People are at the root of culture, and neither people nor their culture can just be thrown away. Aspects of their culture can be discarded when those aspects offend God, but you cannot force total cultural assimilation on any group. You see it’s easy to throw away something you don’t care about, but it’s hard to let go of something you feel an attachment to. It is even in Craig Lewis’ interest to make people believe that Christian rap is ok, because he produces Christian rap and he supports his own Christian rappers (how convenient?). I don’t expect him to relent from his position, but many of you are just being dragged through the mud of his unbiblical positions without really allowing someone who knows both the Bible and the issue of hip hop culture to help you work through a biblical understanding of this issue.
JUST A WORD OF CAUTION…
Please recognize that it may sound spiritual to boycott every secular contribution to humanity, but THIS IS NOT SPIRITUAL BECAUSE THIS IS NOT BIBLICAL! Don’t mistake me for advocating godless secularism, but I do know that many Christians know that everything secular is not inherently sinful or off-limits to the Christian. The term secular can be used simply to describe “that which is not specifically related to religion or to a religious body.” That includes words like “basketball,” “book,” “music,” and other terms that are not necessarily religious in their use. Rap and hip hop are secular, but both can be sanctified by God and made profitable for the Christian.
So simply switching the words rap and hip hop does not help the Christian; they are both secular until Christ gets a hold of them. Christians can use both of these terms and participate in both of these cultural forms without feeling like they are copying the world. God forbids that Christians copy the world’s values, agendas, doctrines, etc., but there is much that we are meant to share with the surrounding world. To distinguish ourselves in this world we modify terms, abandon certain practices, and redirect agendas. This is a part of the reason why some of us even chose to put Christian in front of hip hop, so that we could serve notice that our hip hop has undergone a change in management. Even this decision to put “Christian” in front of hip hop makes other Christian groups mad. They insist that, there’s no such thing as Christian plumbing, or Christian horse racing, or Christian dry cleaning. (“Lord help me I’m in a catch 22!”)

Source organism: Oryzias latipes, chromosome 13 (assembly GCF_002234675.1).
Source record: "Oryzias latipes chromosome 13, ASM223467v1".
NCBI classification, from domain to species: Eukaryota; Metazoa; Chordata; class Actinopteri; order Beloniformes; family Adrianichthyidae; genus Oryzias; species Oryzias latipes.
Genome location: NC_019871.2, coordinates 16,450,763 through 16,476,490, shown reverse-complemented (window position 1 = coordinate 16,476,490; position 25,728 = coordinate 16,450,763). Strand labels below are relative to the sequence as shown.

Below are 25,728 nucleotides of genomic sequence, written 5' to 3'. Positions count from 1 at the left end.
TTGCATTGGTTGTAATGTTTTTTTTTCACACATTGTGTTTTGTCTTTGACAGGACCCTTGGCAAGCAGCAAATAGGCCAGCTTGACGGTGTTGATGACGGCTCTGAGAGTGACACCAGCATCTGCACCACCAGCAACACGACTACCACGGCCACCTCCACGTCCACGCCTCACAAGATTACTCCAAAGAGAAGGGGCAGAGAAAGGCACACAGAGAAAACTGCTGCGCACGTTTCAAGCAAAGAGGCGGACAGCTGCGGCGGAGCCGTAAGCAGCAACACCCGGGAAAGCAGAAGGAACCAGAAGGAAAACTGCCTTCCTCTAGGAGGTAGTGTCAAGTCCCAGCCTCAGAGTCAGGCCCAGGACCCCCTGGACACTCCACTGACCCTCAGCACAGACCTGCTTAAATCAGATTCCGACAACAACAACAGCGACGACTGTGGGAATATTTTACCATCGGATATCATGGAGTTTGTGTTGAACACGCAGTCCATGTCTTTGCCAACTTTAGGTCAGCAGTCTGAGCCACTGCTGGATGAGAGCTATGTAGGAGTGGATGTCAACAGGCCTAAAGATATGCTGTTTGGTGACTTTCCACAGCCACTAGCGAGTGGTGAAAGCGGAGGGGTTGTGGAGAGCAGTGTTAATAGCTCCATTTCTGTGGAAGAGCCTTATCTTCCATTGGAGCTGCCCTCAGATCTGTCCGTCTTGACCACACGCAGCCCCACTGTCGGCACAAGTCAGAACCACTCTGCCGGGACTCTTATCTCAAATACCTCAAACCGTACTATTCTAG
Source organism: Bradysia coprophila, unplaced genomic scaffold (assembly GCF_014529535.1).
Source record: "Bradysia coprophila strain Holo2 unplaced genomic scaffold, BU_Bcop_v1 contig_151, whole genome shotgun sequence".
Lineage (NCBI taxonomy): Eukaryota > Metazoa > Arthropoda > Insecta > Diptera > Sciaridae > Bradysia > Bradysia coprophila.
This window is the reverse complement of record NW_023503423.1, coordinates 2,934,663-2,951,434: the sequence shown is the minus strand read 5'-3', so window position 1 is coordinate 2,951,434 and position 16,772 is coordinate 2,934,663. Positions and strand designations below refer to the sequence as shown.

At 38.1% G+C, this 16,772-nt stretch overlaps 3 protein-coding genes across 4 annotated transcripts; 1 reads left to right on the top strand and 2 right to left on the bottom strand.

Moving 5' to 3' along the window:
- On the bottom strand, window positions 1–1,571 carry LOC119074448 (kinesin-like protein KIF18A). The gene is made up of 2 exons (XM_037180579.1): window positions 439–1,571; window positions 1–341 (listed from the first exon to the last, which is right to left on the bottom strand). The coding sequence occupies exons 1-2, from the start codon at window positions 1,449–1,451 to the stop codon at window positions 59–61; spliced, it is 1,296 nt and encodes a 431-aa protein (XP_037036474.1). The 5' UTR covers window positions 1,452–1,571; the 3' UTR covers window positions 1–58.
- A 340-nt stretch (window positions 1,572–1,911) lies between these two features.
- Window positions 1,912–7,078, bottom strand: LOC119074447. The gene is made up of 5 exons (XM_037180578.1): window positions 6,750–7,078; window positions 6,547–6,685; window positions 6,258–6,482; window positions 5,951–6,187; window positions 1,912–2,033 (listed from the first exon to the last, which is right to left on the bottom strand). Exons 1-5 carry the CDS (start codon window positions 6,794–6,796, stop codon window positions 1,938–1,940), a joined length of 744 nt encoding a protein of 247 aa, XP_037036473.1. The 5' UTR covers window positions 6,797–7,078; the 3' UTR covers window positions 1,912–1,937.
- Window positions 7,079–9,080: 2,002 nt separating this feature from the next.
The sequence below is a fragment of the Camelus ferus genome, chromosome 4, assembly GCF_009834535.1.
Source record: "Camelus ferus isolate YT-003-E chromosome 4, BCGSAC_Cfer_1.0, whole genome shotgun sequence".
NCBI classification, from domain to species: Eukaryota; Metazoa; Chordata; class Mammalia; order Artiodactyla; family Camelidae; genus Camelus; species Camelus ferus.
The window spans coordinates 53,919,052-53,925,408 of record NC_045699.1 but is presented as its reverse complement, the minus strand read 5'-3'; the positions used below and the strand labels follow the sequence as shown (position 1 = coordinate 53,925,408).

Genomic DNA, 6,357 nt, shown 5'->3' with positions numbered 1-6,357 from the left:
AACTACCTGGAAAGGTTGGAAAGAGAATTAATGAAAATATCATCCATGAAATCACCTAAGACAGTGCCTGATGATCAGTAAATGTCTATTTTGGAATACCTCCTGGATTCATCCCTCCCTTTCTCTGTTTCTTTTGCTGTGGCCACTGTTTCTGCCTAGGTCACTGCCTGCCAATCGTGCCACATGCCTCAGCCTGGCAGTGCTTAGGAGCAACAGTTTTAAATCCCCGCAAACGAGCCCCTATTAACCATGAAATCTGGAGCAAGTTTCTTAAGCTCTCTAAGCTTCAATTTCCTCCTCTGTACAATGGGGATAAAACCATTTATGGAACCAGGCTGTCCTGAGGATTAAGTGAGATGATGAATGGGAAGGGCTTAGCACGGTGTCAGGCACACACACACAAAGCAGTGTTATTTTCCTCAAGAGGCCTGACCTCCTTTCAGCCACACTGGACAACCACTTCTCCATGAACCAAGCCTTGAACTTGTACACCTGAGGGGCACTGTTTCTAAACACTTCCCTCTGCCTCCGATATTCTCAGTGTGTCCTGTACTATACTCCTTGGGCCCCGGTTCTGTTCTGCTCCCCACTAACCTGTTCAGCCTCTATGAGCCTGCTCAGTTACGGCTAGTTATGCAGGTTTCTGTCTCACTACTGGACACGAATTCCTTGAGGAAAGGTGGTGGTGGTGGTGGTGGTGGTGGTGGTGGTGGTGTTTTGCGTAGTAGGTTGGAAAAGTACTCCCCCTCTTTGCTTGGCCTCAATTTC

CHRISTIANS DON’T ALWAYS REMAKE, SOMETIMES WE JUST MODIFY…
When people cynically ask, “What is Christian music,” what are “Christian plays,” what are “Christian bookstores?” I believe they are asking the wrong question. The question is, what we mean when we say “Christian bookstore,” “Christian plays,” or “Christian music”? Everyone ought to know that in these cases “Christian” is being used as an adjective or a modifier, which is then placed in front of everyday things, to add to, or alter what you would normally think of when you hear those generic things. For example, music today is normally a carrier of godless ideas, “Christian music” claims to carry godly ideas. Regular colleges are usually full of orgies, cheating, and anti/unbiblical education, but Christian college at least seeks to be, and facilitate the opposite of these things. My point is that the negative aspects of these things don’t automatically force Christians to invent some other word for these things, that is impractical and it is nowhere prescribed in Scripture. However, Christians have often given terms new meaning or higher meaning than the culture around them. The term “church” was a secular term, and Jesus said that he was going to build His church. In the secular world the cross has a negative stigma for being either an offense or foolish, but God did not stay clear of it. Instead he made that which was shameful and foolish, glorious and wise. I AM IN NO WAY EQUATING THE CROSS AND HIP HOP, but I’m just illustrating the way in which believers can take something common, and modify its meaning. In our culture we use modifying words such as adjectives. There is hip hop, but we do Christian hip hop.
YOU ARE SPIRITUAL, BUT ARE YOU SOCIAL?